James V. Herod*

Page maintained by Evans M. Harrell, II, harrell@math.gatech.edu.

There is an alternate, and independent, concept of K being small which leads
to convergence of the iteration process in the norm of L^{2}[0,1] This
alternate hypothesis asks that

**THEOREM** If K satisfies the condition that

then lim_{p} [[phi]]p(x) exists and the convergence is in norm- meaning that if u
= lim_{p}[[phi]]p then

lim_{p} || u(x) - [[phi]]p(x) || = 0.

INDICATION OF PROOF. The analysis of the nature of the convergence will go like this:

|| [[phi]]1 - [[phi]]0 || ^{2}

is defined to be

As before,

and

u = lim_{p} [[phi]]p

then

||u - [[phi]]m || __<__ F(r^{m+1},1 - r) ||f||.

**THE RESOLVENT.**

Before addressing the final case - where

** K** does not have a separable kernel,

we generate "resolvents" for the integral equations.

Re-examining the iteration process:

[[phi]]0(x) = f(x),

[[phi]]1(x) = **K**[[phi]]0(x) + f(x)

[[phi]]2(x) = **K**(**K**([[phi]]0))x +
**K**(f)(x) + f(x)

.

.

One writes [[phi]]0=f, [[phi]]1=**K**f+f, [[phi]]2 =
**K**[**K**f+f] + f = **K**^{2}f+**K**f+f, .....

In fact, with

Hence, the kernel K2 associated with **K**^{2} is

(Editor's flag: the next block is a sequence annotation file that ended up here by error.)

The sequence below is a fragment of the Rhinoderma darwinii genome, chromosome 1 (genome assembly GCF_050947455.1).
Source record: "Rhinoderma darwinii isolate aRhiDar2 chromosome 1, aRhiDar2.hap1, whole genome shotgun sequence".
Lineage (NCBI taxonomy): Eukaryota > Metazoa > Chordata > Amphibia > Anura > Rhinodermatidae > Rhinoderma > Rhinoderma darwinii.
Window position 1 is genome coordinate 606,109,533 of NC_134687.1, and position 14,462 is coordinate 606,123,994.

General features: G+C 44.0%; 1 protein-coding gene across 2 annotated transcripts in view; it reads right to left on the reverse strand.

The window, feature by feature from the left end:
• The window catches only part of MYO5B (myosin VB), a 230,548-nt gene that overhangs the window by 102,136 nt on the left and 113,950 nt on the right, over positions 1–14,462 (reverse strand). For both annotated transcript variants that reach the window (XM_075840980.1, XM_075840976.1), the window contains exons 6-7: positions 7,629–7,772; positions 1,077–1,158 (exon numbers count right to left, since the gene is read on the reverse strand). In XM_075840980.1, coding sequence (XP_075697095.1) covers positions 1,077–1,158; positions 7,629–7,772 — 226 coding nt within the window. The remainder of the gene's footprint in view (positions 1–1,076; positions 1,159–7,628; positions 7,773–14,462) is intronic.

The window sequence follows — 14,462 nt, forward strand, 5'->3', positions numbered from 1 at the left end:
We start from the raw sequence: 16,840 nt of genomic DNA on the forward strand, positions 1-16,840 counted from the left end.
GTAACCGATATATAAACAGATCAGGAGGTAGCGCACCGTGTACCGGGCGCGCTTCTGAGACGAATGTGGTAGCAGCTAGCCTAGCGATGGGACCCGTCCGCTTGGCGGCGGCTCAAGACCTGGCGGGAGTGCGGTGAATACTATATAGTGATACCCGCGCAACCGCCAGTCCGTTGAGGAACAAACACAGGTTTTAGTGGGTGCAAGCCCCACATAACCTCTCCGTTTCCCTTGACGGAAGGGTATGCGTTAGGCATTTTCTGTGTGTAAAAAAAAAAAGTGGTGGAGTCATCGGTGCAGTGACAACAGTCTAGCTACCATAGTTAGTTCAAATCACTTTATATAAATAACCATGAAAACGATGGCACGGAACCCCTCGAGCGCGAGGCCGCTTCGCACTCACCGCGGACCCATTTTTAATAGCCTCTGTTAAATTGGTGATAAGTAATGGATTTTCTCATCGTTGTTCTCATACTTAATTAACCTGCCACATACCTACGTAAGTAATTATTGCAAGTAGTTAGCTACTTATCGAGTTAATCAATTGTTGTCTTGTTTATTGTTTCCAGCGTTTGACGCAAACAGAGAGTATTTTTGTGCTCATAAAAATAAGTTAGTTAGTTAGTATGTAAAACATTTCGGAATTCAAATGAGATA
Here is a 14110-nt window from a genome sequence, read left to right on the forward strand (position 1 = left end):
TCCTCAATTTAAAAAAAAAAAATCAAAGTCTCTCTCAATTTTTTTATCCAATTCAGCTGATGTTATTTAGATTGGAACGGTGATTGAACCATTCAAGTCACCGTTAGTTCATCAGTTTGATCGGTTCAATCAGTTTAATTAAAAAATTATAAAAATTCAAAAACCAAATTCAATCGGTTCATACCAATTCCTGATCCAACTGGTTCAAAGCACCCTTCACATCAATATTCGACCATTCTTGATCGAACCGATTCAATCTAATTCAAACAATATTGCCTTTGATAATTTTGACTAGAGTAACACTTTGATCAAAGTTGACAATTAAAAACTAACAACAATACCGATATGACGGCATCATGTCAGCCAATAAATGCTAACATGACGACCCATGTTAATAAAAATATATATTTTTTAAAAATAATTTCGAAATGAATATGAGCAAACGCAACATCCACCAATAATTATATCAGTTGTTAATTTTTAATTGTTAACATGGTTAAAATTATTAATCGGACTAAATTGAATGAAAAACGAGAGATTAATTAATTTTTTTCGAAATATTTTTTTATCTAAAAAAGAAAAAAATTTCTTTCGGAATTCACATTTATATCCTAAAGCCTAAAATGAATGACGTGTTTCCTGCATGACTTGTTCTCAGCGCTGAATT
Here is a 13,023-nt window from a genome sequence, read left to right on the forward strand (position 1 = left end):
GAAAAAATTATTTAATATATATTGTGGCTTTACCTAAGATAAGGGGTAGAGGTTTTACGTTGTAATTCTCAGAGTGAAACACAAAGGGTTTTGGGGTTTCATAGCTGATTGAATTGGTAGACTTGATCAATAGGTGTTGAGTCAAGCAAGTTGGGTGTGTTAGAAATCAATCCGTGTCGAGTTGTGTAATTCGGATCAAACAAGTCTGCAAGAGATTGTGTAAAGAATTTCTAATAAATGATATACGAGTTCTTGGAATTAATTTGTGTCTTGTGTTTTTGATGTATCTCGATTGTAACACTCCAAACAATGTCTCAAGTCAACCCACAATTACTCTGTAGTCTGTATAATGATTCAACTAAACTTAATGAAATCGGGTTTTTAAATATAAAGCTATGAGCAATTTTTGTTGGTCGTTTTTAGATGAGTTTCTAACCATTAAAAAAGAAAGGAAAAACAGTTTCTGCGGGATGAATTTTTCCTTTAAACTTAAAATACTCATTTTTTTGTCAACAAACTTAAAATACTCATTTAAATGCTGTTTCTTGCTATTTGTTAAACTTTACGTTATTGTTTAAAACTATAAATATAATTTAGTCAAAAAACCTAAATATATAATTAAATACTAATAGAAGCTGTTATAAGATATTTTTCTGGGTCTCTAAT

Inductively,

and

We have, in this section, conditions which imply that

[[Sigma]]p=1 **K**^{p}f

converges and that its limit y satisfies y = **K**y + f. Many authors call
this series of operators the "resolvent" and denote

** R** = [[Sigma]]p=1 **K**^{p}.

Note that **R** is a function which operates on elements of
L^{2}[0,1]. One writes that y = **K**y + f

has solution

y(x) = [( 1 + **R** ) f](x) = f(x) + I(0,1, ) R(x,t) f(t) dt.

Suggestive algebra can be made by identifying (1 + **R** ) as

(1 - **K** ) ^{-1} = 1 + **K**( 1 - **K** ) ^{-1},
so that **R** = **K** ( 1 - **K** ) ^{-1}.

Please refer to the accompanying notebook for the solution by iteration of a typical integral equation, including error estimates.

**EXERCISE 1.5**.

1. Suppose that

Give a formula for

2. Compute

for each K in the previous exercise set. ans: 1/12 and 1/6.

3. Let

For this K, find y such that y(x) = **K**y(x) + x. Note that

What is the significance of this observation?

ans: x +1/8

4. Let

For this K, find y such that y(x) = **K**y(x) + x. Note that

What is the significance of this observation?

ans: exp(x) - 1

5. Suppose that

so that the kernel of **K** is cos(x+t) and the kernel of **H** is
sin(x+t). What is the kernel of K[H]?

6. Find the kernel for the resolvent of the **K** whose kernel is K(x,t) =
x t.

Ans: R(x,t) = K(x,t) + K2(x,t) + K3(x,t) + . = 3xt/2.

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